Where Anthony is hard to handle at times, Willis in Mortensen’s Falling is outright mean to his children and their offspring, asking pointed questions deliberately framed to prove his way of thinking is the right one. Instead of integrating past life experiences and asking for forgiveness for his mistakes, Willis is fighting tooth and nail to keep living the way he has always done—without the help of outsiders, including his children. That’s not because he doesn’t care for them (in an admittedly generous interpretation of his behavior), but because being a tough macho man who “tells it like it is” is the only love language he can muster. For Willis, aging is just another bottom to hit, one more argument to go into as aggressively as possible, without second thoughts about the anguish his attitude might cause. His deep-seated bitterness about life quickly passes onto the people who are concerned for him. Even his son John, who promised himself he would not be lured in by the resentful bait Willis offers, cracks under the pressure of the constant “Which person I love will be hurt next?” rollercoaster of his father’s behavior.

Mood swings and flashbacks go hand in hand in Falling—the former portraying unexpected fragility and explosive anger, the latter encapsulating salient memories whose consequences Willis is unwilling to either acknowledge or accept. It’s as if all his recollections of the past are sloshing together inside his brain, upset by the slightest association with anything even remotely related. Akin to Zeller’s play with time in The Father, Mortensen renders Willis’s experience of dementia through tangential narratives, their sudden touch enough to jolt him out of the current moment and induce cognitive dissonance. Mortensen’s decision to use Willis’s memories to flesh out his character asks the viewer to actively connect the dots between his behavior then and now, and, potentially, recognize that Willis is not deliberately projecting his rage onto others, but it is his underlying (and until the very end, unresolved) fury directed towards himself which propels him into action. Disoriented by dementia’s toll on his identity, Willis falls back to vehement insults as expressions of love, at a loss when considering the health-related reasons for John’s insistent wish to interfere with his father’s established arrangement of living alone.

Vortex (Gaspar Noé, 2021)

Similar to Willis, the unnamed mother in Noé’s Vortex has trouble grasping why her son would ever ask her and her husband to think about moving into a nursing home. A former psychiatrist suffering from dementia, her presence on the screen is mellow, her words mumbled and difficult to decipher. In the rare moments when she speaks cogently, she is aware—on a rational level and supported by her professional knowledge—of what exactly is happening to her. But it is more often that she is unable to control her behavior—roaming in their neighborhood, trying to kiss her son whom she mistakes for her husband, destroying the work which has absorbed most of his retirement days. The advancement of her dementia robs her of meaningful emotions, perplexing her husband and son who try their best to support her, but frequently lose their temper. On top of his deteriorating heart condition, her husband is steadily worn down by the fact dementia is taking away his life-long partner and her investment in his work, jading him to the point of repeatedly yelling that she will be “the cause of his madness”. Although overwhelmed by his parents’ health issues and already burdened with a severe heroin addiction, their son is the only one who seems aware of how serious the situation has become, and how necessary it is to ask for professional help in an attempt at restitution.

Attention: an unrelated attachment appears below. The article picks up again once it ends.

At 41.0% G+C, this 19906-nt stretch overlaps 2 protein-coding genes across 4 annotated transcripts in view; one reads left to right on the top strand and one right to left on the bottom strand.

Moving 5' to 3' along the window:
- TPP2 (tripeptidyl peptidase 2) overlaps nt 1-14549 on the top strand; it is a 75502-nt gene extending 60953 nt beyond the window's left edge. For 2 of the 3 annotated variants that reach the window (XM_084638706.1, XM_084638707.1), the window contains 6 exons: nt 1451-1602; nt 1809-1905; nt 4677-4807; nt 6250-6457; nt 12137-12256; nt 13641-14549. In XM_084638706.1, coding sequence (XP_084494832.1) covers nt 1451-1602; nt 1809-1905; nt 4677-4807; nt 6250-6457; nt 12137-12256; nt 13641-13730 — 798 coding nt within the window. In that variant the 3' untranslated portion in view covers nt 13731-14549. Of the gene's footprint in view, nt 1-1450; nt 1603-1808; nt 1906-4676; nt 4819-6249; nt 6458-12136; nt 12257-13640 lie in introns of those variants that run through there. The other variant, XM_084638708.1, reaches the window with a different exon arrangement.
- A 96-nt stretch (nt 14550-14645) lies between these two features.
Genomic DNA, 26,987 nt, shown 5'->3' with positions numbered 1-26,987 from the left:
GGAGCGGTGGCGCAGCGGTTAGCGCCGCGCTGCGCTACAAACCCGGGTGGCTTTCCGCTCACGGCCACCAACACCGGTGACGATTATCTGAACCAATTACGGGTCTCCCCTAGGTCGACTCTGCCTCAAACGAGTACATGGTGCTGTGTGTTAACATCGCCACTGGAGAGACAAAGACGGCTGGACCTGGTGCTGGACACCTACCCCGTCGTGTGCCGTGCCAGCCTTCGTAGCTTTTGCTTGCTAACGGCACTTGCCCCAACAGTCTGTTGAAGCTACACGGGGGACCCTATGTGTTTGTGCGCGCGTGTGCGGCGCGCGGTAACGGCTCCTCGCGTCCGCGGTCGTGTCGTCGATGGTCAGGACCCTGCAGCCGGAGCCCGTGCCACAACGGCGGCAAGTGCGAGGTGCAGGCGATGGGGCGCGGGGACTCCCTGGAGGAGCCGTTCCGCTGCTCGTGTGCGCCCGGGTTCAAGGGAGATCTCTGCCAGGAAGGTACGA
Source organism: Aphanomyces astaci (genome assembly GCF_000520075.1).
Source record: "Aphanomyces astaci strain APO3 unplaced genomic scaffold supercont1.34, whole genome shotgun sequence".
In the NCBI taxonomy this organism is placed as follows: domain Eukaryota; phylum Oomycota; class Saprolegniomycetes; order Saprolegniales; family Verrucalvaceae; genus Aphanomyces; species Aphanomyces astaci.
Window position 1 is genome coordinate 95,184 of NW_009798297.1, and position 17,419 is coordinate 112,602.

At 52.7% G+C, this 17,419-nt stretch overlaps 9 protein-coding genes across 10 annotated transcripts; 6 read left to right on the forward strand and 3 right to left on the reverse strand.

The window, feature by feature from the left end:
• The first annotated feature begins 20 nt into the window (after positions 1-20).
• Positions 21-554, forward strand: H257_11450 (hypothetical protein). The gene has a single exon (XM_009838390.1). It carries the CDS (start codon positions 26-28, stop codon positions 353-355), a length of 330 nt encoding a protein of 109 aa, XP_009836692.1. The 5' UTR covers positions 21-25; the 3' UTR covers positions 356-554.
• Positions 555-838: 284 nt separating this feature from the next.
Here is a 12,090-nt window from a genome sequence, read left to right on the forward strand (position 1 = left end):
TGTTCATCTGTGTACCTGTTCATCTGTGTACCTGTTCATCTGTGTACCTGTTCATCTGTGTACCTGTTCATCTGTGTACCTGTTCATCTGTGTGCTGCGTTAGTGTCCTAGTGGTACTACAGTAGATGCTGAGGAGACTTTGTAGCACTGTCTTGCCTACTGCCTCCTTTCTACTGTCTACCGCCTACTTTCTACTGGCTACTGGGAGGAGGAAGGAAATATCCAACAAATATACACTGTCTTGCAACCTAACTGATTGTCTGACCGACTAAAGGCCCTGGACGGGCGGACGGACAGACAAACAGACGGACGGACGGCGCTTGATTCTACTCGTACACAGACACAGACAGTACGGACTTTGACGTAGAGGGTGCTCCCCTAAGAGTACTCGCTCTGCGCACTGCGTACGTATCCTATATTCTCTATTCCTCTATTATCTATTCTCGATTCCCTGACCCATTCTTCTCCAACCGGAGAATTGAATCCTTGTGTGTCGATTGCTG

Noé’s choice to tell parallel tales via split-screen images makes the complexity of this familial struggle (relatively) easy to comprehend. Unlike Zeller and Mortensen’s focus on dementia’s effect on one’s perception of time, Noé offers juxtaposed outlooks, delineating the gap between the family members’ personal challenges and, at the same time, emphasizing their shared need for love and help. This directorial approach imbues Vortex with richer meaning, by capturing how the concentric circles around the mother’s dementia intersect and alter each other. As the mother swirls around the central thread of her life story, the velocity with which her loved ones are sucked in gets higher, the ensuing crescendo threatening to break their ties. It is only when one of the attachment points gets severed that the storm slows down, leaving a devastated family behind.

Set partially or completely in the homes of persons living with dementia, The Father, Falling and Vortex share a simple, yet multilayered visual MO. Implicitly equating the homes of the protagonists to their diffused identities, Zeller, Mortensen and Noé add their living spaces to the story as mute, but ever-present characters, testifying to what occurred before the limbo of dementia. As if a home is a place that does not exist until you don’t want to leave it, the familiar background of the protagonists’ everyday lives gets explicitly addressed only after the heart-wrenching recognition that they have started confusing some doors for walls. Even though dementia causes them to get lost in the places housing most of their memories, the filmmakers are quick to accentuate how relevant the homes are for the main characters’ wellbeing. It is not surprising then to see the strength of the characters’ reluctance to move into a nursing home, away from the place where every painting on the wall, every broken pipe, every scrap of paper with illegible notes on it has a story.

And storytelling is what matters when we try to define who we are. For most of our lives, we can rely on the interplay between remembering and forgetting to provide us with optimal cognition. However, once their delicate balance is broken, our identity shatters and we plummet away from ourselves, in the process stirring up a tornado influencing everyone we interact with. While trying to figure out what exactly weaves our personal story together, we end up facing the same question as our three beloved characters experiencing dementia. How much of ourselves can be stripped away by cognitive decline, before our identity comes undone?